Cloud computing takes a stronger meaning in Australia today, with the darling of the internet world, Amazon, finally announcing it will be offering a full range of services to government agencies, academic institutions, developers and businesses of all sizes onshore.
As widely expected, Amazon.com's cloud computing arm Amazon Web Services (AWS) announced the new Sydney data centre overnight Tuesday, via a blog post. It will offer the company's best known services including Elastic Compute Cloud (EC2), DynamoDB and Simple Storage Service (S3).
The new facility will cater for customers tempted by the cloud computing giant's scale and easy self-serve model, but restricted in their choice of provider by data sovereignty requirements.
Amazon did not reveal the location of the facility, but it is expected it will be housed in Equinix's new SYD3 data centre to be officially opened by the Minister for Broadband, Communications and the Digital Economy, Senator Stephen Conroy on Thursday November 15. Prospective customers will be told more details today (Tuesday) when the company holds its love-in, a Customer Appreciation Day, at The Westin hotel in Martin Place, Sydney.
Senator Conroy has been pushing Australia as a data centre destination as part of his national broadband network agenda setting.
Amazon had already taken the first step onto Australian soil with a small "edge location" announced in June. The location offers CloudFront, a hosting service, and Route 53, a domain name system (DNS) hosting service that connects to EC2.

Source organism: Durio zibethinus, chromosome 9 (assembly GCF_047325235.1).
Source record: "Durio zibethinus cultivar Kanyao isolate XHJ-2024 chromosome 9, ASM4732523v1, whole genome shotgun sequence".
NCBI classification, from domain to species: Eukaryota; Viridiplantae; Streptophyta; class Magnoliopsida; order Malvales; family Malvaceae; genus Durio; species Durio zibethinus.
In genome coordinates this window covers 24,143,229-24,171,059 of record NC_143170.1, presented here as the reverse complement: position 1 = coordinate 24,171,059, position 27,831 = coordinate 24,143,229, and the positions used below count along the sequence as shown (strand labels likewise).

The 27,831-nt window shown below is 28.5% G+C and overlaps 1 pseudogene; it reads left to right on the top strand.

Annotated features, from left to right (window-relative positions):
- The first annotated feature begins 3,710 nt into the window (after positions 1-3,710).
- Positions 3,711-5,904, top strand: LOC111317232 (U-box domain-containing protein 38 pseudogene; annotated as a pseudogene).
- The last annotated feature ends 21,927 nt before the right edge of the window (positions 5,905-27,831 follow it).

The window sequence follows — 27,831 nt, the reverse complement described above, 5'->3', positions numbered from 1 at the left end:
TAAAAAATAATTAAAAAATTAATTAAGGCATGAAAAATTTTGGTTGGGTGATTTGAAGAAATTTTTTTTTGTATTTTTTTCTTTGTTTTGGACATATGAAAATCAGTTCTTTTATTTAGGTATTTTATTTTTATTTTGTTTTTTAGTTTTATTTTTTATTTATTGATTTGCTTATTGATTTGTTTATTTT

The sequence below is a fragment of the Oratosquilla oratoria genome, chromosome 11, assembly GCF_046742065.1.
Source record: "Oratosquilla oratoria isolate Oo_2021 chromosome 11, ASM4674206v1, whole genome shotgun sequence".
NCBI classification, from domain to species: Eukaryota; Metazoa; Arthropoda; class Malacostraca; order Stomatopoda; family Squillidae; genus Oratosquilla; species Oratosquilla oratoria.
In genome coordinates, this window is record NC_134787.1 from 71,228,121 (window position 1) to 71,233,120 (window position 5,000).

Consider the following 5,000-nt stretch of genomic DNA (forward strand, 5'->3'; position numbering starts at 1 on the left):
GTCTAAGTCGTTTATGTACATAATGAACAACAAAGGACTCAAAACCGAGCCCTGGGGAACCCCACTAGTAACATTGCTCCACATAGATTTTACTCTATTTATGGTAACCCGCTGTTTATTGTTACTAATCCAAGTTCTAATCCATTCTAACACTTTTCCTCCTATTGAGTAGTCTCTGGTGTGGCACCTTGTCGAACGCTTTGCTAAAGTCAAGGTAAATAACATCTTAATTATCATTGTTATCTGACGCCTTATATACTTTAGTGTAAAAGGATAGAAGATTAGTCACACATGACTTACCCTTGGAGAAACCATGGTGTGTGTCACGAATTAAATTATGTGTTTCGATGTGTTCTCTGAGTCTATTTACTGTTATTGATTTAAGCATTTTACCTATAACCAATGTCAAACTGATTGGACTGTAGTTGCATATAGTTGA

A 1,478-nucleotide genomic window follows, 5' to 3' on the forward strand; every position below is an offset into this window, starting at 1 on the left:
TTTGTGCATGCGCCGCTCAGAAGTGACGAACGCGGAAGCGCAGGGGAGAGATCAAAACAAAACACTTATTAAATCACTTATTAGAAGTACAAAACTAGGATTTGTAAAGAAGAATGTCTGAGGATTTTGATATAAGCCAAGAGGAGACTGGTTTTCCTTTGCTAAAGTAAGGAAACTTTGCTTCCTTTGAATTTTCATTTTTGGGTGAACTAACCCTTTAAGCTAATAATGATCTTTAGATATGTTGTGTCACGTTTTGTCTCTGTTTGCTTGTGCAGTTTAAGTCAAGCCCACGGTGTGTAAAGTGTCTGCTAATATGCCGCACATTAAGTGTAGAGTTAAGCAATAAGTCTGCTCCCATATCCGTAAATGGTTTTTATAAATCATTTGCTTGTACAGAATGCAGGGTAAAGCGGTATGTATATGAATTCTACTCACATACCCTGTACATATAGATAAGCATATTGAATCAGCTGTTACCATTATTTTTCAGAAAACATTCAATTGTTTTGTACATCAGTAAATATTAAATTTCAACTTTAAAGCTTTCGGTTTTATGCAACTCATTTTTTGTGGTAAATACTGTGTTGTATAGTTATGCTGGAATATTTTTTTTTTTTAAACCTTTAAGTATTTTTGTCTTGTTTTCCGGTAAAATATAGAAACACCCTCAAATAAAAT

The company said this will be its ninth region, the third in Asia Pacific with Singapore and Tokyo already established.
The move comes as Ninefold, an Australian cloud service provider, announces it is expanding in the opposite direction. The company opened a US "availability zone" in California this week.
Ninefold chairman and co-founder Peter James said the overseas expansion would cater for demand by customers whose clients were in the US.
"Australia is home to many innovative ideas, but reaching international markets has typically meant choosing between a local or international cloud provider. Either way, you suffer latency impact at home or overseas. Now, we have bridged that problem as we make our first step into the international cloud space," James said in a statement.
James took the opportunity to have a dig at US-based providers opening facilities in Australia suggesting only those "owned and operated by an Australian company" could provide "absolute certainty regarding laws governing their data".
Rackspace, another well known American cloud computing provider, opened its first Australian data centre in Sydney in August. At the time, its general counsel, Alan Schoenbaum, issued a promise the company would not transfer customer data to the US to comply with the Patriot Act without customer's permission unless compelled to do so by Australian law.
"Data hosted in Australia by Rackspace is subject to the same laws as cloud services operated by wholly owned Australian companies," he said.
Amazon said it will add local technical support to its local services in 2013 via a "global network of support centres". The company has offices in Sydney, Melbourne and Perth and has partnered with hosting companies and systems integrators including Melbourne IT, SMS IT and Bulletproof Networks.
It listed the Commonwealth Bank, Fruit Ninja's developer Halfbrick Studios and MYOB Atlas among its Australian customers., Realestate.com.au and the City of Melbourne are lined up to speak at today's customer session.